Commercial Strategies from Will Reid
Will Reid has been shooting weddings for the past ten years after going to school for commercial photography. He has always had an affinity to photographing objects and having them compliment and support his portrait work. Using his background in commercial photography, Will shares his rules of composition and storytelling in his flat lay work, especially while shooting smaller macro details.
What is your advice for getting perfect detail shots on a hectic wedding day?
Simplify your frame as much as possible
Pay close attention to colors, shapes and how they are affecting the composition for better or worse.
Ask for a few invitations suites, give yourself as much time as possible - arrive early if necessary.
Always look around to see if there is any foliage, or other elements would compliment your composition.
What are the hardest details to photograph on a wedding day?
I would say the invitations. It's difficult to preserve the textures, and subtlety of the paper, let alone keeping everything straight, and finding the right balance of sizes, shapes, and colours, and the correct information displayed and private information hidden.
How do you tackle photographing small details, like rings and jewelry, do you have a process for that?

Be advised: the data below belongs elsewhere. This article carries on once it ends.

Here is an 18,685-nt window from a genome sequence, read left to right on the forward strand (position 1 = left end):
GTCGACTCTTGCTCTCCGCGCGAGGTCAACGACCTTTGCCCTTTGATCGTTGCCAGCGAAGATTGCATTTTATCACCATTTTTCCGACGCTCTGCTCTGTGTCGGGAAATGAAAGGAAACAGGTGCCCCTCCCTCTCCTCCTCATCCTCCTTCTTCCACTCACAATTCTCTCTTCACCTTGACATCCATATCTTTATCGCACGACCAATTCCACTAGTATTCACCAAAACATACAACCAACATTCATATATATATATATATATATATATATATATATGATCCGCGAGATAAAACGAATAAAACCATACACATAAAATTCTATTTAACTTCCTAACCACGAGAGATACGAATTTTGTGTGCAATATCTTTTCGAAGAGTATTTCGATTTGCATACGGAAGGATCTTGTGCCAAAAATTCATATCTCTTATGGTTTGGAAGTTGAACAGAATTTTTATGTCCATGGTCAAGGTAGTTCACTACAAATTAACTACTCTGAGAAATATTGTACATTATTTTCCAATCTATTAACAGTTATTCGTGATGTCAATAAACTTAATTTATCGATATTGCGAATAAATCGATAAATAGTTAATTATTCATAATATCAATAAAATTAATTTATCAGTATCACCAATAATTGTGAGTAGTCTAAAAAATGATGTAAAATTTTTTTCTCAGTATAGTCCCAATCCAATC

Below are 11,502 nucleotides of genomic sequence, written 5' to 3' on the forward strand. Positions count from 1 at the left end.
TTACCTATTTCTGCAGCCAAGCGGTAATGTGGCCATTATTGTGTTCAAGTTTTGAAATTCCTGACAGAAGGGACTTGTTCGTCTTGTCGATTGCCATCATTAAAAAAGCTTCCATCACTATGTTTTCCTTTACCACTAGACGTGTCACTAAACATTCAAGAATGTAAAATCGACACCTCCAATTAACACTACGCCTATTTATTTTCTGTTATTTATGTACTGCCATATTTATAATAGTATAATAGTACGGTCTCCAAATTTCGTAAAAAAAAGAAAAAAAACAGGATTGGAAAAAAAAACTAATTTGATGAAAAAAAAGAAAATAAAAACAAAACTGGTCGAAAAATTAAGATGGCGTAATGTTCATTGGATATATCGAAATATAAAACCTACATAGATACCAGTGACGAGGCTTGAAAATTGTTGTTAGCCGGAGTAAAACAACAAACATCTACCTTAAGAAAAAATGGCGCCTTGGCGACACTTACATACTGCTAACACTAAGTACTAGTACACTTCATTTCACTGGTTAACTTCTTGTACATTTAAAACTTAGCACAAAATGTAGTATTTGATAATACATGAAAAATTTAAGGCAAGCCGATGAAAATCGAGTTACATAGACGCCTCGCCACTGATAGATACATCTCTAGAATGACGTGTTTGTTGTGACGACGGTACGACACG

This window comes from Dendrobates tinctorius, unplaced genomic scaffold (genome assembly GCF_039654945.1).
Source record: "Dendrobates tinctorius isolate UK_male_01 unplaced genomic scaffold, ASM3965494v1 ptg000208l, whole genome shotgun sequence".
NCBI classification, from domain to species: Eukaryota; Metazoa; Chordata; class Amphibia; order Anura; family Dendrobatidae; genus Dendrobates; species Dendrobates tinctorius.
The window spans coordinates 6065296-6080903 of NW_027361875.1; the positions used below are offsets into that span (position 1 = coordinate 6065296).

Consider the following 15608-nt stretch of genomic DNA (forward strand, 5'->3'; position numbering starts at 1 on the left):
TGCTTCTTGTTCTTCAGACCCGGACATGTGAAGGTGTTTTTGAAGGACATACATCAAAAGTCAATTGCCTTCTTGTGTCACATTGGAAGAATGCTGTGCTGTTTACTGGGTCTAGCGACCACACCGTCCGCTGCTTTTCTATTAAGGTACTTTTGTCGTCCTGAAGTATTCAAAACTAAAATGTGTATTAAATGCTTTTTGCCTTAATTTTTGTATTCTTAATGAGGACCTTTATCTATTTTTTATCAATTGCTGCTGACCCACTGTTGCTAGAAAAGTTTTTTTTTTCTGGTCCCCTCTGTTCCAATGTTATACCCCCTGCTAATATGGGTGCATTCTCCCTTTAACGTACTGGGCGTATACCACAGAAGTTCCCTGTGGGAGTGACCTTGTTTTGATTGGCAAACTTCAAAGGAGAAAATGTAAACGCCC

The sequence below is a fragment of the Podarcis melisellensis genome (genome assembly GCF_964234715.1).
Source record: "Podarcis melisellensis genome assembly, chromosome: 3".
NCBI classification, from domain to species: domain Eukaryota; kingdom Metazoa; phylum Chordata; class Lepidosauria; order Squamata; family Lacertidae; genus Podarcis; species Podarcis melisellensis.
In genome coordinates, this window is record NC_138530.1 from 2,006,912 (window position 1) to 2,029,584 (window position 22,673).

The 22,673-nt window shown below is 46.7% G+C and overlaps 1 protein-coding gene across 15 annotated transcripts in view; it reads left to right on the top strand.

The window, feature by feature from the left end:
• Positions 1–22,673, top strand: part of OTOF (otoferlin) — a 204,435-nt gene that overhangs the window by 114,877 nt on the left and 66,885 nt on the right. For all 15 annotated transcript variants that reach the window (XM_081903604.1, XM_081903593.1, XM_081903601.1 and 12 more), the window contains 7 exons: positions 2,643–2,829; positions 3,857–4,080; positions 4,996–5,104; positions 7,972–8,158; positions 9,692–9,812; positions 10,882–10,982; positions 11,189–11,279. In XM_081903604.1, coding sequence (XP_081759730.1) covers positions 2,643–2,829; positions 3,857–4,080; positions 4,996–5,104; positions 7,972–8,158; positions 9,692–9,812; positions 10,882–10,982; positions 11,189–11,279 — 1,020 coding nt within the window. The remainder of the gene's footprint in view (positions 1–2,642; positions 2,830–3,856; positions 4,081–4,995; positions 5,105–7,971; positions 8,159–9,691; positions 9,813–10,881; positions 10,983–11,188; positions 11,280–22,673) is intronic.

Photographing small details always proves to be a difficult thing, especially when photographing jewelry and perfumes. You want to make sure they are lit up from the inside, and aren't looking dull or dead. I really rely on my commercial background when photographing these items: I use small silver cards, white cards, or strategic reflections to ensure these items are looking alive.
What is in your styling kit?
Are there any compositional rules that you use when you style, especially with ring shots? How do you begin, and what steps do you take? How do you know when you're done?
I’m always looking to keep the viewer's eye moving in a continual “S” shaped or triangular shaped pattern; to keep them interested and not leading their eyes out of the frame. A second rule that I pay attention to is: balance. You have to be aware of what certain colors and shapes are communicating and if they are by nature more dominant than others, and how to effectively balance them out with symmetrical or asymmetrical elements. Finally, I always think in odd numbers not even numbers, when using similar items in the frame. You never really know when you are done styling, so I typically take a few variations of each shot to have a few options to deliver.